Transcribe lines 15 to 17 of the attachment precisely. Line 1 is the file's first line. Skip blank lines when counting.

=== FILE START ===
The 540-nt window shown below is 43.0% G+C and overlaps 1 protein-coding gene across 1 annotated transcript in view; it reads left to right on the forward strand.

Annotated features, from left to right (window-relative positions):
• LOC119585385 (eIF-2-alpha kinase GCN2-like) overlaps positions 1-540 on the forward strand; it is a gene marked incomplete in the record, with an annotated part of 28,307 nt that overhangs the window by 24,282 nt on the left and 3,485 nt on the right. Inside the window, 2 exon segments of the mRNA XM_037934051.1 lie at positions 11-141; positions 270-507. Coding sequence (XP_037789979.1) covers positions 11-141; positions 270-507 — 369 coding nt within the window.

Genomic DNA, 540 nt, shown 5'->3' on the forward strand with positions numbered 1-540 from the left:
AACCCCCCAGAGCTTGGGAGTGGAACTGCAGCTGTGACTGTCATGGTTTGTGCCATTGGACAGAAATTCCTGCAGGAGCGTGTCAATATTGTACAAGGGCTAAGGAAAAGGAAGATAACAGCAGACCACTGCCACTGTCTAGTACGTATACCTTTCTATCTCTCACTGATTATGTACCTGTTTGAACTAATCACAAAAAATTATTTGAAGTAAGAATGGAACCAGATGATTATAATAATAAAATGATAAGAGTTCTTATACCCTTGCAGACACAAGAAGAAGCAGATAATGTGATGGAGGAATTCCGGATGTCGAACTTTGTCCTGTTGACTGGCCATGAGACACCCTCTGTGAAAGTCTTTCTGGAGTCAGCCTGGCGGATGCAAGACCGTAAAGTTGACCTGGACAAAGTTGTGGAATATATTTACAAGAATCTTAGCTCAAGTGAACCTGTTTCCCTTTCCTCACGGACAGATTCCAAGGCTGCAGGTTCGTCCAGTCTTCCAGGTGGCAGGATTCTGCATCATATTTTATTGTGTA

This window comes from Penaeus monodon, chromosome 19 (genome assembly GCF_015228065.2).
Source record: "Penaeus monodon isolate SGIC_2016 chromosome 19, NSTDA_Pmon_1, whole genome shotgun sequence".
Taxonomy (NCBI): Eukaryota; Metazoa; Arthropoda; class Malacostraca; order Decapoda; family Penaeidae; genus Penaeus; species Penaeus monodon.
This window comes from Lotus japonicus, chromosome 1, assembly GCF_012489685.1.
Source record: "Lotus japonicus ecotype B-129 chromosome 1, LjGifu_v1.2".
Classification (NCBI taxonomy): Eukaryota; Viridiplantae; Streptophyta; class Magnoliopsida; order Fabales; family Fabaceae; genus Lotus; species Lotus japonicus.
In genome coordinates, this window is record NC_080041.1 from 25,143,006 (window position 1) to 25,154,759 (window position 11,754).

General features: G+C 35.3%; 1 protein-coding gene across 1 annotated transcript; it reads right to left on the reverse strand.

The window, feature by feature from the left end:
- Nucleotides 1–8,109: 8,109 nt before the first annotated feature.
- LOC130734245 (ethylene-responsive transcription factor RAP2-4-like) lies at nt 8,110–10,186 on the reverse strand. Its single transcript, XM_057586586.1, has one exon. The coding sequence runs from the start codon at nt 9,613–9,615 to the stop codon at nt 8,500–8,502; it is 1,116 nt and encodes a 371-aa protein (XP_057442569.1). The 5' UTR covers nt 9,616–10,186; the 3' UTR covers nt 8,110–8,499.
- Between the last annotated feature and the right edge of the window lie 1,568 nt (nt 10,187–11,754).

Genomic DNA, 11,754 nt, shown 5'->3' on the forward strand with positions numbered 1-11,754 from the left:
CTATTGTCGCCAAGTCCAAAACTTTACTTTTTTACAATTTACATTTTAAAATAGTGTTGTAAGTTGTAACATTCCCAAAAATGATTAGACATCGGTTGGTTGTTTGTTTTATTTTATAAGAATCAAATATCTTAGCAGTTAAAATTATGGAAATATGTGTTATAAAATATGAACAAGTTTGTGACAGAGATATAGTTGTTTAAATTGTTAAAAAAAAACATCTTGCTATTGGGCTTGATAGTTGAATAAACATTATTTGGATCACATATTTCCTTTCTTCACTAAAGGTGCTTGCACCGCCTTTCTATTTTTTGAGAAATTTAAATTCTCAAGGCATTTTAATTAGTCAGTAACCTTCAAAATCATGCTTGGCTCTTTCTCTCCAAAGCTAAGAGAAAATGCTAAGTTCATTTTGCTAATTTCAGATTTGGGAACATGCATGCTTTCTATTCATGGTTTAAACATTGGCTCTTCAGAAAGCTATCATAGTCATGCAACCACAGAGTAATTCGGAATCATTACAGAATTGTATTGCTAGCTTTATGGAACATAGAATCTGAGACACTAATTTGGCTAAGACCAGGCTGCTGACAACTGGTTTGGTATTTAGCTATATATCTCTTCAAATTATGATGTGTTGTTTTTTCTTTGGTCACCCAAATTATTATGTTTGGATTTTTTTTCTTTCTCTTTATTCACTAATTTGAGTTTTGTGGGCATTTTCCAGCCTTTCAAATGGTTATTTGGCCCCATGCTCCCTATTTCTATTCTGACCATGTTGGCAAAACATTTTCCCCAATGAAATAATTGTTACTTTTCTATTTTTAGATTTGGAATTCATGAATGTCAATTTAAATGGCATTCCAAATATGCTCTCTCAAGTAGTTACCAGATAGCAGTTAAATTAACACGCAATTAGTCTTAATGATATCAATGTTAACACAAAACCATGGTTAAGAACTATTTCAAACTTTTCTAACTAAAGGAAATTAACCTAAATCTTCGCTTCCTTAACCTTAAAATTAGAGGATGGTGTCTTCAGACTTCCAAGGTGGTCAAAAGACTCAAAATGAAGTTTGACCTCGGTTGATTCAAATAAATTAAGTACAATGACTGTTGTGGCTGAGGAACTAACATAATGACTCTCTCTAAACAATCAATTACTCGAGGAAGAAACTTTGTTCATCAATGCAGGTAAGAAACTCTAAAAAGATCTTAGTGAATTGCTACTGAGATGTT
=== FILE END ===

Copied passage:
- Nucleotides 1–8,109: 8,109 nt before the first annotated feature.
- LOC130734245 (ethylene-responsive transcription factor RAP2-4-like) lies at nt 8,110–10,186 on the reverse strand. Its single transcript, XM_057586586.1, has one exon. The coding sequence runs from the start codon at nt 9,613–9,615 to the stop codon at nt 8,500–8,502; it is 1,116 nt and encodes a 371-aa protein (XP_057442569.1). The 5' UTR covers nt 9,616–10,186; the 3' UTR covers nt 8,110–8,499.
- Between the last annotated feature and the right edge of the window lie 1,568 nt (nt 10,187–11,754).